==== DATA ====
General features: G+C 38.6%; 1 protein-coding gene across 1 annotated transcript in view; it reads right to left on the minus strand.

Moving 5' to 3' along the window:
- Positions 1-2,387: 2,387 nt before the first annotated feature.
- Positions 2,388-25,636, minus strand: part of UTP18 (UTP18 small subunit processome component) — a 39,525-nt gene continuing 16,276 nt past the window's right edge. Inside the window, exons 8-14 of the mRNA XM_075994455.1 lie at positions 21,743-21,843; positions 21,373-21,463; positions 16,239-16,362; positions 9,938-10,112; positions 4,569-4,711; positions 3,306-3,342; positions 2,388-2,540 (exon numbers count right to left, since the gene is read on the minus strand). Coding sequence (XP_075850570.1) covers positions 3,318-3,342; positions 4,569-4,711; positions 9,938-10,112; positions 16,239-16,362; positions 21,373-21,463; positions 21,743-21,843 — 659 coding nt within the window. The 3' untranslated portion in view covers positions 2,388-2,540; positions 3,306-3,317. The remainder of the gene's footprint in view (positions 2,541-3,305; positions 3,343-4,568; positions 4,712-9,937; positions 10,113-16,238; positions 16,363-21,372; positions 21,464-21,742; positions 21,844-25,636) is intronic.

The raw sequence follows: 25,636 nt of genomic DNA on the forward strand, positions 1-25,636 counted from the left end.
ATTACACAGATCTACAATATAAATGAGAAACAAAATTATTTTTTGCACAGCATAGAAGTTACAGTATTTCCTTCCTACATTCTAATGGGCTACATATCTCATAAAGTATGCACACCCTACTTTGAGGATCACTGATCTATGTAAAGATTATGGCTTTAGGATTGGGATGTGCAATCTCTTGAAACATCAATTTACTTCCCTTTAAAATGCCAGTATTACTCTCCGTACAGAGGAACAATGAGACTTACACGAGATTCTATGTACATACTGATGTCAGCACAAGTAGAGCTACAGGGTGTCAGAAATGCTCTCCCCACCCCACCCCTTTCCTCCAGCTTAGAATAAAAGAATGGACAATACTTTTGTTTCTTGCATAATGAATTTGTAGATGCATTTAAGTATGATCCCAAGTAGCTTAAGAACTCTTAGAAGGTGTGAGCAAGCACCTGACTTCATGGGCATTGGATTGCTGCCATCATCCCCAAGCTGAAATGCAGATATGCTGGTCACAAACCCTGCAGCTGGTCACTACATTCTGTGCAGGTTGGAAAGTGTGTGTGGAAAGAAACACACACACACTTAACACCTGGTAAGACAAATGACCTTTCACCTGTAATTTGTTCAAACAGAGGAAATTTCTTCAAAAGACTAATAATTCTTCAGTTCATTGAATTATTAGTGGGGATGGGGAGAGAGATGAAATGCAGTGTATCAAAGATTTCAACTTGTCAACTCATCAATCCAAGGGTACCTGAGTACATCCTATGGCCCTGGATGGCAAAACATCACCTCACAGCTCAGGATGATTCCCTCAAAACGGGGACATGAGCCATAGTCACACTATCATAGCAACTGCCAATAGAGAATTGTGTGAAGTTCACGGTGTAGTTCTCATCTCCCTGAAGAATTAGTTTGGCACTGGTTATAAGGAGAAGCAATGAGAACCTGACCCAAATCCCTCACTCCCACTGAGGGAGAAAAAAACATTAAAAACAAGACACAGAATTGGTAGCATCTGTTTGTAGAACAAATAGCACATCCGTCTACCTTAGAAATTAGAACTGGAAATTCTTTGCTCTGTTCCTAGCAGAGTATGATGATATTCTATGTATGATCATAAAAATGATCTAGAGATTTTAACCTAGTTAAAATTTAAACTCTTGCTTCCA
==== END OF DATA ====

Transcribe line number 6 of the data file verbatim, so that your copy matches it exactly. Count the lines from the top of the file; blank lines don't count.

ATTACACAGATCTACAATATAAATGAGAAACAAAATTATTTTTTGCACAGCATAGAAGTTACAGTATTTCCTTCCTACATTCTAATGGGCTACATATCTCATAAAGTATGCACACCCTACTTTGAGGATCACTGATCTATGTAAAGATTATGGCTTTAGGATTGGGATGTGCAATCTCTTGAAACATCAATTTACTTCCCTTTAAAATGCCAGTATTACTCTCCGTACAGAGGAACAATGAGACTTACACGAGATTCTATGTACATACTGATGTCAGCACAAGTAGAGCTACAGGGTGTCAGAAATGCTCTCCCCACCCCACCCCTTTCCTCCAGCTTAGAATAAAAGAATGGACAATACTTTTGTTTCTTGCATAATGAATTTGTAGATGCATTTAAGTATGATCCCAAGTAGCTTAAGAACTCTTAGAAGGTGTGAGCAAGCACCTGACTTCATGGGCATTGGATTGCTGCCATCATCCCCAAGCTGAAATGCAGATATGCTGGTCACAAACCCTGCAGCTGGTCACTACATTCTGTGCAGGTTGGAAAGTGTGTGTGGAAAGAAACACACACACACTTAACACCTGGTAAGACAAATGACCTTTCACCTGTAATTTGTTCAAACAGAGGAAATTTCTTCAAAAGACTAATAATTCTTCAGTTCATTGAATTATTAGTGGGGATGGGGAGAGAGATGAAATGCAGTGTATCAAAGATTTCAACTTGTCAACTCATCAATCCAAGGGTACCTGAGTACATCCTATGGCCCTGGATGGCAAAACATCACCTCACAGCTCAGGATGATTCCCTCAAAACGGGGACATGAGCCATAGTCACACTATCATAGCAACTGCCAATAGAGAATTGTGTGAAGTTCACGGTGTAGTTCTCATCTCCCTGAAGAATTAGTTTGGCACTGGTTATAAGGAGAAGCAATGAGAACCTGACCCAAATCCCTCACTCCCACTGAGGGAGAAAAAAACATTAAAAACAAGACACAGAATTGGTAGCATCTGTTTGTAGAACAAATAGCACATCCGTCTACCTTAGAAATTAGAACTGGAAATTCTTTGCTCTGTTCCTAGCAGAGTATGATGATATTCTATGTATGATCATAAAAATGATCTAGAGATTTTAACCTAGTTAAAATTTAAACTCTTGCTTCCA